The latest labor data reveals the pay gaps fueling public sector discontent, and a potential tipping point in the jobs market that will worry ministers almost as much as employers.
Average pie rose 6.4% in the three months to November, the strongest growth in 20 years excluding the pandemic period, but there’s a chasm between public and private earnings.
Private sector settlements ran at 7.2%, the upward pressure driven largely by labor shortages that have defined the jobs market since the pandemic.
In the public sector wages rose by just 3.3%, a gap of almost 4% that is impacting the ability to recruit and retain staff and fermenting discontent in the labor force.
That unhappiness was expressed in the more than 460,000 working days lost to strike action in November, the highest monthly number in 11 years, taking the total to 1.6 million since June. (Those figures would have been even higher had the RMT not canceled three days of strike action planned for November)
Whether you work in the public or private sector, pay is not even close to keeping up with inflation running at more than 10%. As a consequence, real-terms wages – the value of the pound in your pocket when you come to spend it in the real world – fell by 3.8%.
Those gaps, between public and private wage increases, and everyone’s pay and inflation, explain the demand from health and education unions for wage increases, as well as in legacy industries like transport and the postal service.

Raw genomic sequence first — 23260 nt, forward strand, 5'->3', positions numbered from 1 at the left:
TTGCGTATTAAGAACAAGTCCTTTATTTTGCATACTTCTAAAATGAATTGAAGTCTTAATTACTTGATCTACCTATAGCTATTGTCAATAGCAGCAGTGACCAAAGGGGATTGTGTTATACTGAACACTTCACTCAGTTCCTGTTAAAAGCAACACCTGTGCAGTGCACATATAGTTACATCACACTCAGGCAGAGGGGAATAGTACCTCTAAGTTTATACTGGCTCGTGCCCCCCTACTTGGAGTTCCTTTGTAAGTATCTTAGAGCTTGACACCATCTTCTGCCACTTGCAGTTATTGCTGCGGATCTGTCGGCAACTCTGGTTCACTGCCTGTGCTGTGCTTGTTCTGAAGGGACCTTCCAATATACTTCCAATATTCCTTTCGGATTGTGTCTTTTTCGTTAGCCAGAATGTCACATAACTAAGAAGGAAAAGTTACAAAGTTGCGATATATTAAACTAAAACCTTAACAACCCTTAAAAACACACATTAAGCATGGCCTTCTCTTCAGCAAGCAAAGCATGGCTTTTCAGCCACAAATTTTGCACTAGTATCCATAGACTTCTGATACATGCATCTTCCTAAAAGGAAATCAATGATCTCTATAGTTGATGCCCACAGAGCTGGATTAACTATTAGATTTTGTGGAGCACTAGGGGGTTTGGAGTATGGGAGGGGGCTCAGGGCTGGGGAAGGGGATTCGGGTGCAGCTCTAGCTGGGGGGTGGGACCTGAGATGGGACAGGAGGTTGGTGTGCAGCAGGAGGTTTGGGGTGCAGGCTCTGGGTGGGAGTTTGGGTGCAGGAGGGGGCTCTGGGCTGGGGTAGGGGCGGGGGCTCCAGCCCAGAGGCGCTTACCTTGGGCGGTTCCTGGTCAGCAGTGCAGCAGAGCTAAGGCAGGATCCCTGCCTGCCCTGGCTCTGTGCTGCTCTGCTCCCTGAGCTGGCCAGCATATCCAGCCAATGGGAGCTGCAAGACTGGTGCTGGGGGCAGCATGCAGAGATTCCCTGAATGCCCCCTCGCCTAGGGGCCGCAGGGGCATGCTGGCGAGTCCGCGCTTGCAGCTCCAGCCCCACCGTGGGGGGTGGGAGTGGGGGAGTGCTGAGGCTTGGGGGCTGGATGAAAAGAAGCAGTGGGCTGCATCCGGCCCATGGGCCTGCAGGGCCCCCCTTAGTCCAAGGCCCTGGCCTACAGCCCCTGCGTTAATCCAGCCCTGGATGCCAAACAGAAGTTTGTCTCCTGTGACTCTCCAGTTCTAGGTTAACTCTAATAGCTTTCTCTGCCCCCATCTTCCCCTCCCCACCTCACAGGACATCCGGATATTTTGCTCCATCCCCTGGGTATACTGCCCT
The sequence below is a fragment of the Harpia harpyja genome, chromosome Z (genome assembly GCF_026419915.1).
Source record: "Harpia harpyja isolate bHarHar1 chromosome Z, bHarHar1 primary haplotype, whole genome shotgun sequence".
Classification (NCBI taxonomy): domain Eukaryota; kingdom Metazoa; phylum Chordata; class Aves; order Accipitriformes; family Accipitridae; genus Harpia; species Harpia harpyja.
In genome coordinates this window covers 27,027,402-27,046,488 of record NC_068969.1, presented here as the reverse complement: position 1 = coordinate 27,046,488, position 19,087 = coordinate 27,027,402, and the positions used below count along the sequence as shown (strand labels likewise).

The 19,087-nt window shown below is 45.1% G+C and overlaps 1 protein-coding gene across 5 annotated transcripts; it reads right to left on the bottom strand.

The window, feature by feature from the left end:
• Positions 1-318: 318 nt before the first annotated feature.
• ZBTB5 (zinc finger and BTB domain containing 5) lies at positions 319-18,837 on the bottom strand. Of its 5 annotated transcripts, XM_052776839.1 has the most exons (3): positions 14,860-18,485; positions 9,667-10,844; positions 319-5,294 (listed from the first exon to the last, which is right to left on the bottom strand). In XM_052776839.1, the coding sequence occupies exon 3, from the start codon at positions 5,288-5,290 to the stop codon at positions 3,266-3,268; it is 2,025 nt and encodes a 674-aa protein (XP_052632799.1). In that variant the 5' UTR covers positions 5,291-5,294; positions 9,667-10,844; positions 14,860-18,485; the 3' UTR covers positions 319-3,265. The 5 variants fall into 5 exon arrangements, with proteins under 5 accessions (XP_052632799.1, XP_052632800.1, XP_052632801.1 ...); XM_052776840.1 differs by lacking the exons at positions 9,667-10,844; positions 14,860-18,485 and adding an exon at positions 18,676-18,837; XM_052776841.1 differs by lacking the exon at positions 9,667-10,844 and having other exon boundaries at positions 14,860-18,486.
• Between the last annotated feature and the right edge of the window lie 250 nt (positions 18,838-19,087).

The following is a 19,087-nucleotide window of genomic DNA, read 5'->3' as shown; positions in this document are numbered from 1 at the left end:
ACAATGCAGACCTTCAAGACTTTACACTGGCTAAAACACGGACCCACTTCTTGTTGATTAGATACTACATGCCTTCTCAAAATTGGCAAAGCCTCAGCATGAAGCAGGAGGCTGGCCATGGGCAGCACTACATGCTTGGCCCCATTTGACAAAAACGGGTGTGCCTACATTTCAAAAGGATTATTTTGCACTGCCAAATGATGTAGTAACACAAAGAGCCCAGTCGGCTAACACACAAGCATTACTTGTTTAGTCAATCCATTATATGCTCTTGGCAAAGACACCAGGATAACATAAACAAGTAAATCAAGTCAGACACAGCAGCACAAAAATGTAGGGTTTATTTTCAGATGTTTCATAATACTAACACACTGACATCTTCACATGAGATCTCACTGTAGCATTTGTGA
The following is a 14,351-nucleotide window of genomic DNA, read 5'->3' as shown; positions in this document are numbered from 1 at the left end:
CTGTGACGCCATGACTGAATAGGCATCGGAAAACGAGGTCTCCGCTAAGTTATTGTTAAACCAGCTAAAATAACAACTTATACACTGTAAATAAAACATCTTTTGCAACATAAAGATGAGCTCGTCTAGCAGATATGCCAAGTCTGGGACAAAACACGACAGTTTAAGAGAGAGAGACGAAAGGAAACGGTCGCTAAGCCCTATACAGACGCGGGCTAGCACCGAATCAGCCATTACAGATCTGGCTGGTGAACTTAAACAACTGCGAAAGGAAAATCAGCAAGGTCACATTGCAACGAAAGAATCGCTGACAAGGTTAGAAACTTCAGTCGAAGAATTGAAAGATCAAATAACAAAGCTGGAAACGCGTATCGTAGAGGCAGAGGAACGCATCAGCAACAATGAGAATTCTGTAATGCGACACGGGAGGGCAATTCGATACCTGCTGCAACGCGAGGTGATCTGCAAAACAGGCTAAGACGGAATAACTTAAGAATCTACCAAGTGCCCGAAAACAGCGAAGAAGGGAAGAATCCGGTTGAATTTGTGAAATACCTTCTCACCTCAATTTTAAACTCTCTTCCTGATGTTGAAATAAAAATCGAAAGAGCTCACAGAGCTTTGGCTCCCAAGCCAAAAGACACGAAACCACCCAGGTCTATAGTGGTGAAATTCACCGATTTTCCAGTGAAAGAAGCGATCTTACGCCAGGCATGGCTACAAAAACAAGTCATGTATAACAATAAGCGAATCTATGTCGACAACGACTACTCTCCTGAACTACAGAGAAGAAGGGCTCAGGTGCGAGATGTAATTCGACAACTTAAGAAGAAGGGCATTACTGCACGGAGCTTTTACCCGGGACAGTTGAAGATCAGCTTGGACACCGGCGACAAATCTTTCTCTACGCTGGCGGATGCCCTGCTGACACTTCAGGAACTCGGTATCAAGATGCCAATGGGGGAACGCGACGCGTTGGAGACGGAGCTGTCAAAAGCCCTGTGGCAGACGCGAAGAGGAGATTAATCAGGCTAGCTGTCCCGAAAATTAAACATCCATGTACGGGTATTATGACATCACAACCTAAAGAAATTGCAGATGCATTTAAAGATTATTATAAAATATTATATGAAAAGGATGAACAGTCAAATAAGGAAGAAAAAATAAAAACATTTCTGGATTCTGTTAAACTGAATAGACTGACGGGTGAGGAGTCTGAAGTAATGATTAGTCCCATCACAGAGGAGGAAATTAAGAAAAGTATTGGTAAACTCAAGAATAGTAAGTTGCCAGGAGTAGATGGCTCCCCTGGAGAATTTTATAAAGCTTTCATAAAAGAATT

The post-pandemic labor market
Away from pay, the data contains signs that the slowing economy may be turning the labor market from its curious post-pandemic state.
There is unquestionably still a shortage of workers, with one vacancy for every person unemployed.
The number of jobs advertised has fallen for the sixth successive quarter however, something the Office of National Statistics attributes to “uncertainty across industries, as [employers] continue to cite economic pressures as a factor in holding back on recruitment.”
The impact of economic inactivity is still significant, with 574,000 people having left the workplace since COVID-19.
That figure fell in the quarter by 67,000, a glimmer of light for the Treasury, which has made the issue its number one priority, but it does not tell the whole story.
The definition “economically inactive” covers a wide range of people, including students and those who care for family or home, but at the heart of the increase is the flight of older workers, and perhaps more intractably, illness.
More than half of the newly economically inactive are over 50, and 325,000 of the total are long-term sick.
Bringing that number down with an overstretched NHS and seven million people on waiting lists is a huge challenge.
Too early to call a turning labor market?
One other number to note is unemployment, once the headline figure in any labor data, rising again, marginally by 0.2% to 3.7%.
Taken with the fall in vacancies it could signal that the labor market has finally turned, the economic slowdown finally outweighing demand for workers.
It may be too early to call.
You cannot walk down a high street without seeing posters seeking staff and the hospitality industry says demand is as strong as ever. If they could meet it they would be doing a great deal more trade, contributing to growth rather than contraction.
The worker shortage undoubtedly remains a huge challenge, and here there is one more piece of intelligence to consider today.
Research by UK in a Changing Europe estimates a net loss of 330,000 EU workers since Brexit, the departure of 460,000 European employees only partially offset by an increase in non-EU staff.